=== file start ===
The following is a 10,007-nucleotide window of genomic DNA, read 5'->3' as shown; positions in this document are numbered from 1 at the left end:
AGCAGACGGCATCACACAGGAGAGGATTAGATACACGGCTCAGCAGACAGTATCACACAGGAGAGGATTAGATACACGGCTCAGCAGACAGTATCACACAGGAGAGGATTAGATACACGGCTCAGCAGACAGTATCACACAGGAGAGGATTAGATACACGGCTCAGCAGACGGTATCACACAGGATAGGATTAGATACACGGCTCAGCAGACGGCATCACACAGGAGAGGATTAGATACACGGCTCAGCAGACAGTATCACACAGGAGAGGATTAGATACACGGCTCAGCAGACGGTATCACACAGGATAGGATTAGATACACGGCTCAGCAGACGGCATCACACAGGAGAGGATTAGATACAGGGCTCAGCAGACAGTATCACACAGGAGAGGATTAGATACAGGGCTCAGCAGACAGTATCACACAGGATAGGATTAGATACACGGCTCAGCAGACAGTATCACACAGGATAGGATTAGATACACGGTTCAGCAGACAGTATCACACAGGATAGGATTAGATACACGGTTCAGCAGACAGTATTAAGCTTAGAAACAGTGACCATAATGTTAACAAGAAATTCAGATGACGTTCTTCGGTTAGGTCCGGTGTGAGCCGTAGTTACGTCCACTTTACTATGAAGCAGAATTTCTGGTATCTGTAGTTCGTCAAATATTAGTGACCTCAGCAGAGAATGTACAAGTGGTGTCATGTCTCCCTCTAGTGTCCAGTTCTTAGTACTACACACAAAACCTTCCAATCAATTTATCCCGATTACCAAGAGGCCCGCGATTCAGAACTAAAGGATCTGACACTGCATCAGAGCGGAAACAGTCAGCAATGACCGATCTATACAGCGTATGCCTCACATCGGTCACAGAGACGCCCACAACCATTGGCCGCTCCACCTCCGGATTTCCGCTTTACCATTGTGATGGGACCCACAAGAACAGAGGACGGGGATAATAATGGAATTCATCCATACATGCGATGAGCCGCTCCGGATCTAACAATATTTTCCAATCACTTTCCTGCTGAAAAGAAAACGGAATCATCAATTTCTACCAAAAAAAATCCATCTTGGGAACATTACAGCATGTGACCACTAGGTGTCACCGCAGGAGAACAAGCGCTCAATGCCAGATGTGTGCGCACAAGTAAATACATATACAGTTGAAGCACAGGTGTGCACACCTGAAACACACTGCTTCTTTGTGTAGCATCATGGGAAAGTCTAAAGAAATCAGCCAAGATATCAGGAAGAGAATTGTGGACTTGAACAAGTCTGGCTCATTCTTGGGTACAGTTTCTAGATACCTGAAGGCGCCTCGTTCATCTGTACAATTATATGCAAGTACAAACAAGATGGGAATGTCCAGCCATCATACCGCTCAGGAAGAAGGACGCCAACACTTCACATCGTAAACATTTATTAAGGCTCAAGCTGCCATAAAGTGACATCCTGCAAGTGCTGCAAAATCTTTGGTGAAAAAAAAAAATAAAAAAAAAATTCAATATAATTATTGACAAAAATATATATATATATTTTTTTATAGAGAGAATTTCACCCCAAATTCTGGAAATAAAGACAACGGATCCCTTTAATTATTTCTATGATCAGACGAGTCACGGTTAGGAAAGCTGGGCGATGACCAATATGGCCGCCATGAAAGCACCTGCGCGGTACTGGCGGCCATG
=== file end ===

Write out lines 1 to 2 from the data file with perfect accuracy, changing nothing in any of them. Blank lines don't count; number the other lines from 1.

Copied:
The following is a 10,007-nucleotide window of genomic DNA, read 5'->3' as shown; positions in this document are numbered from 1 at the left end:
AGCAGACGGCATCACACAGGAGAGGATTAGATACACGGCTCAGCAGACAGTATCACACAGGAGAGGATTAGATACACGGCTCAGCAGACAGTATCACACAGGAGAGGATTAGATACACGGCTCAGCAGACAGTATCACACAGGAGAGGATTAGATACACGGCTCAGCAGACGGTATCACACAGGATAGGATTAGATACACGGCTCAGCAGACGGCATCACACAGGAGAGGATTAGATACACGGCTCAGCAGACAGTATCACACAGGAGAGGATTAGATACACGGCTCAGCAGACGGTATCACACAGGATAGGATTAGATACACGGCTCAGCAGACGGCATCACACAGGAGAGGATTAGATACAGGGCTCAGCAGACAGTATCACACAGGAGAGGATTAGATACAGGGCTCAGCAGACAGTATCACACAGGATAGGATTAGATACACGGCTCAGCAGACAGTATCACACAGGATAGGATTAGATACACGGTTCAGCAGACAGTATCACACAGGATAGGATTAGATACACGGTTCAGCAGACAGTATTAAGCTTAGAAACAGTGACCATAATGTTAACAAGAAATTCAGATGACGTTCTTCGGTTAGGTCCGGTGTGAGCCGTAGTTACGTCCACTTTACTATGAAGCAGAATTTCTGGTATCTGTAGTTCGTCAAATATTAGTGACCTCAGCAGAGAATGTACAAGTGGTGTCATGTCTCCCTCTAGTGTCCAGTTCTTAGTACTACACACAAAACCTTCCAATCAATTTATCCCGATTACCAAGAGGCCCGCGATTCAGAACTAAAGGATCTGACACTGCATCAGAGCGGAAACAGTCAGCAATGACCGATCTATACAGCGTATGCCTCACATCGGTCACAGAGACGCCCACAACCATTGGCCGCTCCACCTCCGGATTTCCGCTTTACCATTGTGATGGGACCCACAAGAACAGAGGACGGGGATAATAATGGAATTCATCCATACATGCGATGAGCCGCTCCGGATCTAACAATATTTTCCAATCACTTTCCTGCTGAAAAGAAAACGGAATCATCAATTTCTACCAAAAAAAATCCATCTTGGGAACATTACAGCATGTGACCACTAGGTGTCACCGCAGGAGAACAAGCGCTCAATGCCAGATGTGTGCGCACAAGTAAATACATATACAGTTGAAGCACAGGTGTGCACACCTGAAACACACTGCTTCTTTGTGTAGCATCATGGGAAAGTCTAAAGAAATCAGCCAAGATATCAGGAAGAGAATTGTGGACTTGAACAAGTCTGGCTCATTCTTGGGTACAGTTTCTAGATACCTGAAGGCGCCTCGTTCATCTGTACAATTATATGCAAGTACAAACAAGATGGGAATGTCCAGCCATCATACCGCTCAGGAAGAAGGACGCCAACACTTCACATCGTAAACATTTATTAAGGCTCAAGCTGCCATAAAGTGACATCCTGCAAGTGCTGCAAAATCTTTGGTGAAAAAAAAAAATAAAAAAAAAATTCAATATAATTATTGACAAAAATATATATATATATTTTTTTATAGAGAGAATTTCACCCCAAATTCTGGAAATAAAGACAACGGATCCCTTTAATTATTTCTATGATCAGACGAGTCACGGTTAGGAAAGCTGGGCGATGACCAATATGGCCGCCATGAAAGCACCTGCGCGGTACTGGCGGCCATG